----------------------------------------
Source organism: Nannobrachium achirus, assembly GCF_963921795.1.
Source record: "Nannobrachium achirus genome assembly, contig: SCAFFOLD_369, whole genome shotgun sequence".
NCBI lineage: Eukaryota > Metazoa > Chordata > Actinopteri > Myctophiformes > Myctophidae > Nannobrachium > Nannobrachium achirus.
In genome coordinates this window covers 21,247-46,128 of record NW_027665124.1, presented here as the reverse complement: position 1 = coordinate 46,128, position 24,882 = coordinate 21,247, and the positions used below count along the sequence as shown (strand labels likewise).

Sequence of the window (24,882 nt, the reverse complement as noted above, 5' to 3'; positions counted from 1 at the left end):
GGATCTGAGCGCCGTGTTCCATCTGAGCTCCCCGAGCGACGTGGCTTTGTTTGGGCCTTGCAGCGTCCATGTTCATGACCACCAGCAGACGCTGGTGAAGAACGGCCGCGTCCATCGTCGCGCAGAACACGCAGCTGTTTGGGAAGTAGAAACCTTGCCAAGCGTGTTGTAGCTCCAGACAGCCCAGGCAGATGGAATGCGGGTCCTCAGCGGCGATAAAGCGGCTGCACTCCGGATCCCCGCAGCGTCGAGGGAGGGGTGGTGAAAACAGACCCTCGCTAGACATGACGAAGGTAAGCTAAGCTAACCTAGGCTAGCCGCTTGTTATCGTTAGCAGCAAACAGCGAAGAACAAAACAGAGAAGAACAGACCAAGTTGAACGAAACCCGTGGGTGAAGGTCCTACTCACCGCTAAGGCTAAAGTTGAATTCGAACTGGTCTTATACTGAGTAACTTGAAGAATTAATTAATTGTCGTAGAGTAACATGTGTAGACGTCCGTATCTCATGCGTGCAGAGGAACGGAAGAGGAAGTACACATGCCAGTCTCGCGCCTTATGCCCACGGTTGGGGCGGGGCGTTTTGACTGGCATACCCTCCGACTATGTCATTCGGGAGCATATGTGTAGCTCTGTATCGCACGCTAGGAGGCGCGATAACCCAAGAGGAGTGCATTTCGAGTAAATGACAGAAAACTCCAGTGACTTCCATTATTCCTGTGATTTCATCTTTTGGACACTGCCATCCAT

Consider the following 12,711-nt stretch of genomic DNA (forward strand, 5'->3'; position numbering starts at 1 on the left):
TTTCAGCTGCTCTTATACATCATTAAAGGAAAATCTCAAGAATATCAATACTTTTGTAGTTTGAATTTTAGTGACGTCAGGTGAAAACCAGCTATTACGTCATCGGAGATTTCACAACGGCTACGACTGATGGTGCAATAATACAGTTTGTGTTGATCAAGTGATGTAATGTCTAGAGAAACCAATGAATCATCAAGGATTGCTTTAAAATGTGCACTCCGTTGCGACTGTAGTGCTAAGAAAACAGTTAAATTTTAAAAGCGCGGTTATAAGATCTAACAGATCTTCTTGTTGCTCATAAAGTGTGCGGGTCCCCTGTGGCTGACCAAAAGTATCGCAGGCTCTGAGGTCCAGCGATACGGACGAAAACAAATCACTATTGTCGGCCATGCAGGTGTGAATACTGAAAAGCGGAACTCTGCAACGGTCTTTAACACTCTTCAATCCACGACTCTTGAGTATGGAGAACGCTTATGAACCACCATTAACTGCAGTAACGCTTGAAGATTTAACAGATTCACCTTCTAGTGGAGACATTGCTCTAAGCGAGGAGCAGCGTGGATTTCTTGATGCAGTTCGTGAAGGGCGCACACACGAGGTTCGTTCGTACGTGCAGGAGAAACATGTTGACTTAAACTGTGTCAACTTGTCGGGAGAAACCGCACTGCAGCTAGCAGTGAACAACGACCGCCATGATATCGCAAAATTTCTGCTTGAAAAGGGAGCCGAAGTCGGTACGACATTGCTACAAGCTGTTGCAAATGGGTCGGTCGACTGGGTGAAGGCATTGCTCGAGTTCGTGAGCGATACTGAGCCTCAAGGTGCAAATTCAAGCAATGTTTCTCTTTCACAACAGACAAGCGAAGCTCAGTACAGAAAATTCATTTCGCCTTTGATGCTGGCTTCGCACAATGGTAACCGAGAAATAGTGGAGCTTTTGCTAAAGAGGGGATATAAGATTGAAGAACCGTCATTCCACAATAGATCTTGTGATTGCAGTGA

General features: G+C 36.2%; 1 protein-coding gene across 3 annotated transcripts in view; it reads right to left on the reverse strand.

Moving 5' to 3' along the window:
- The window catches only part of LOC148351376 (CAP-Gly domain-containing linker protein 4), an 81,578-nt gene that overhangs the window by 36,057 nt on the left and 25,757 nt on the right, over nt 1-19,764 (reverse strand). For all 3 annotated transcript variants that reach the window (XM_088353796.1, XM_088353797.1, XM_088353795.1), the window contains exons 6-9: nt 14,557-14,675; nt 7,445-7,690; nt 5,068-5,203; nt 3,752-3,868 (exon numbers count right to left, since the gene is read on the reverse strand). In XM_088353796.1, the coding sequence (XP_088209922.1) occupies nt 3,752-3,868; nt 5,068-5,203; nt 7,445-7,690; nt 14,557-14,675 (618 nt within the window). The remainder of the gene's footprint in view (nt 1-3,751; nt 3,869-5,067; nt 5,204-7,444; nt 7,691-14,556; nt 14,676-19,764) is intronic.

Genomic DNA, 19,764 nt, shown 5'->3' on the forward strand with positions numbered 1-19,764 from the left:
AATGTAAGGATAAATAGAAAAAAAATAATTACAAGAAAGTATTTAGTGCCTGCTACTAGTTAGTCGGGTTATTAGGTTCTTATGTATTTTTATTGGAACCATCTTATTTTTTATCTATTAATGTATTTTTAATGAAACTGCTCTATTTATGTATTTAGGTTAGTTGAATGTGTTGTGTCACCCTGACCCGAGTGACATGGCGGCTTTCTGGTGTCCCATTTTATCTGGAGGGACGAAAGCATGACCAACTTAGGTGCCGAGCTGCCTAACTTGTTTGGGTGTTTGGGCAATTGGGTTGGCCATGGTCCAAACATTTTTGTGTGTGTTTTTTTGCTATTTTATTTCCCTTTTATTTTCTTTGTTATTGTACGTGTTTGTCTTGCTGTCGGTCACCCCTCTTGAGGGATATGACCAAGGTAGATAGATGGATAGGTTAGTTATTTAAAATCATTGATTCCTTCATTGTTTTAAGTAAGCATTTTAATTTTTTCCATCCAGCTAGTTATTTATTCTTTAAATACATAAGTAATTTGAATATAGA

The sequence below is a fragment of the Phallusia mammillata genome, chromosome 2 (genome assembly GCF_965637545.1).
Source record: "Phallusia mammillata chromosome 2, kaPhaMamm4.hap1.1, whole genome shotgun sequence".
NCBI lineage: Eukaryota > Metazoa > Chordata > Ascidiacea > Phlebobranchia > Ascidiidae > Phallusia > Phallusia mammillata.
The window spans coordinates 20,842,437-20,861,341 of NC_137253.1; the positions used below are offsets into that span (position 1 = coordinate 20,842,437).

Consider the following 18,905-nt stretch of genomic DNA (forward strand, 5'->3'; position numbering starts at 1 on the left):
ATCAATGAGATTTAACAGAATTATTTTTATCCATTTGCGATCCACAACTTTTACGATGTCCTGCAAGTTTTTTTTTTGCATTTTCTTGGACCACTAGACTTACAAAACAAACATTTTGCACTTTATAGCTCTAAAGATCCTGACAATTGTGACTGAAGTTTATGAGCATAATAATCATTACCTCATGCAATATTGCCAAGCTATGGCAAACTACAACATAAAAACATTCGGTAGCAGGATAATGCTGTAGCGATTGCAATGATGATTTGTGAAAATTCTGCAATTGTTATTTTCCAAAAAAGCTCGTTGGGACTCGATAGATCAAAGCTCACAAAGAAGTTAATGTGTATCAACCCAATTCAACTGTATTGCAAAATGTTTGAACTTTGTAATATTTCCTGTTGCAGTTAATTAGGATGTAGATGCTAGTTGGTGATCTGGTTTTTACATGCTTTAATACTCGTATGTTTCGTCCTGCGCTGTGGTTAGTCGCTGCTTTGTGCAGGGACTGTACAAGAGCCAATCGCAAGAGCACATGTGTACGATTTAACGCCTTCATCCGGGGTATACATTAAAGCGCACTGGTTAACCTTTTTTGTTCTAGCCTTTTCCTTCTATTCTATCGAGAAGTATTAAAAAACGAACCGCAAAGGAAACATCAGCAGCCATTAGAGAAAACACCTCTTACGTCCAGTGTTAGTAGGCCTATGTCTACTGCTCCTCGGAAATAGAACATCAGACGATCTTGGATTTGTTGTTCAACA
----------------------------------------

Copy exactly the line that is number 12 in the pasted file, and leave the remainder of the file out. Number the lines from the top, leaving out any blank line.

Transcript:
Genomic DNA, 19,764 nt, shown 5'->3' on the forward strand with positions numbered 1-19,764 from the left: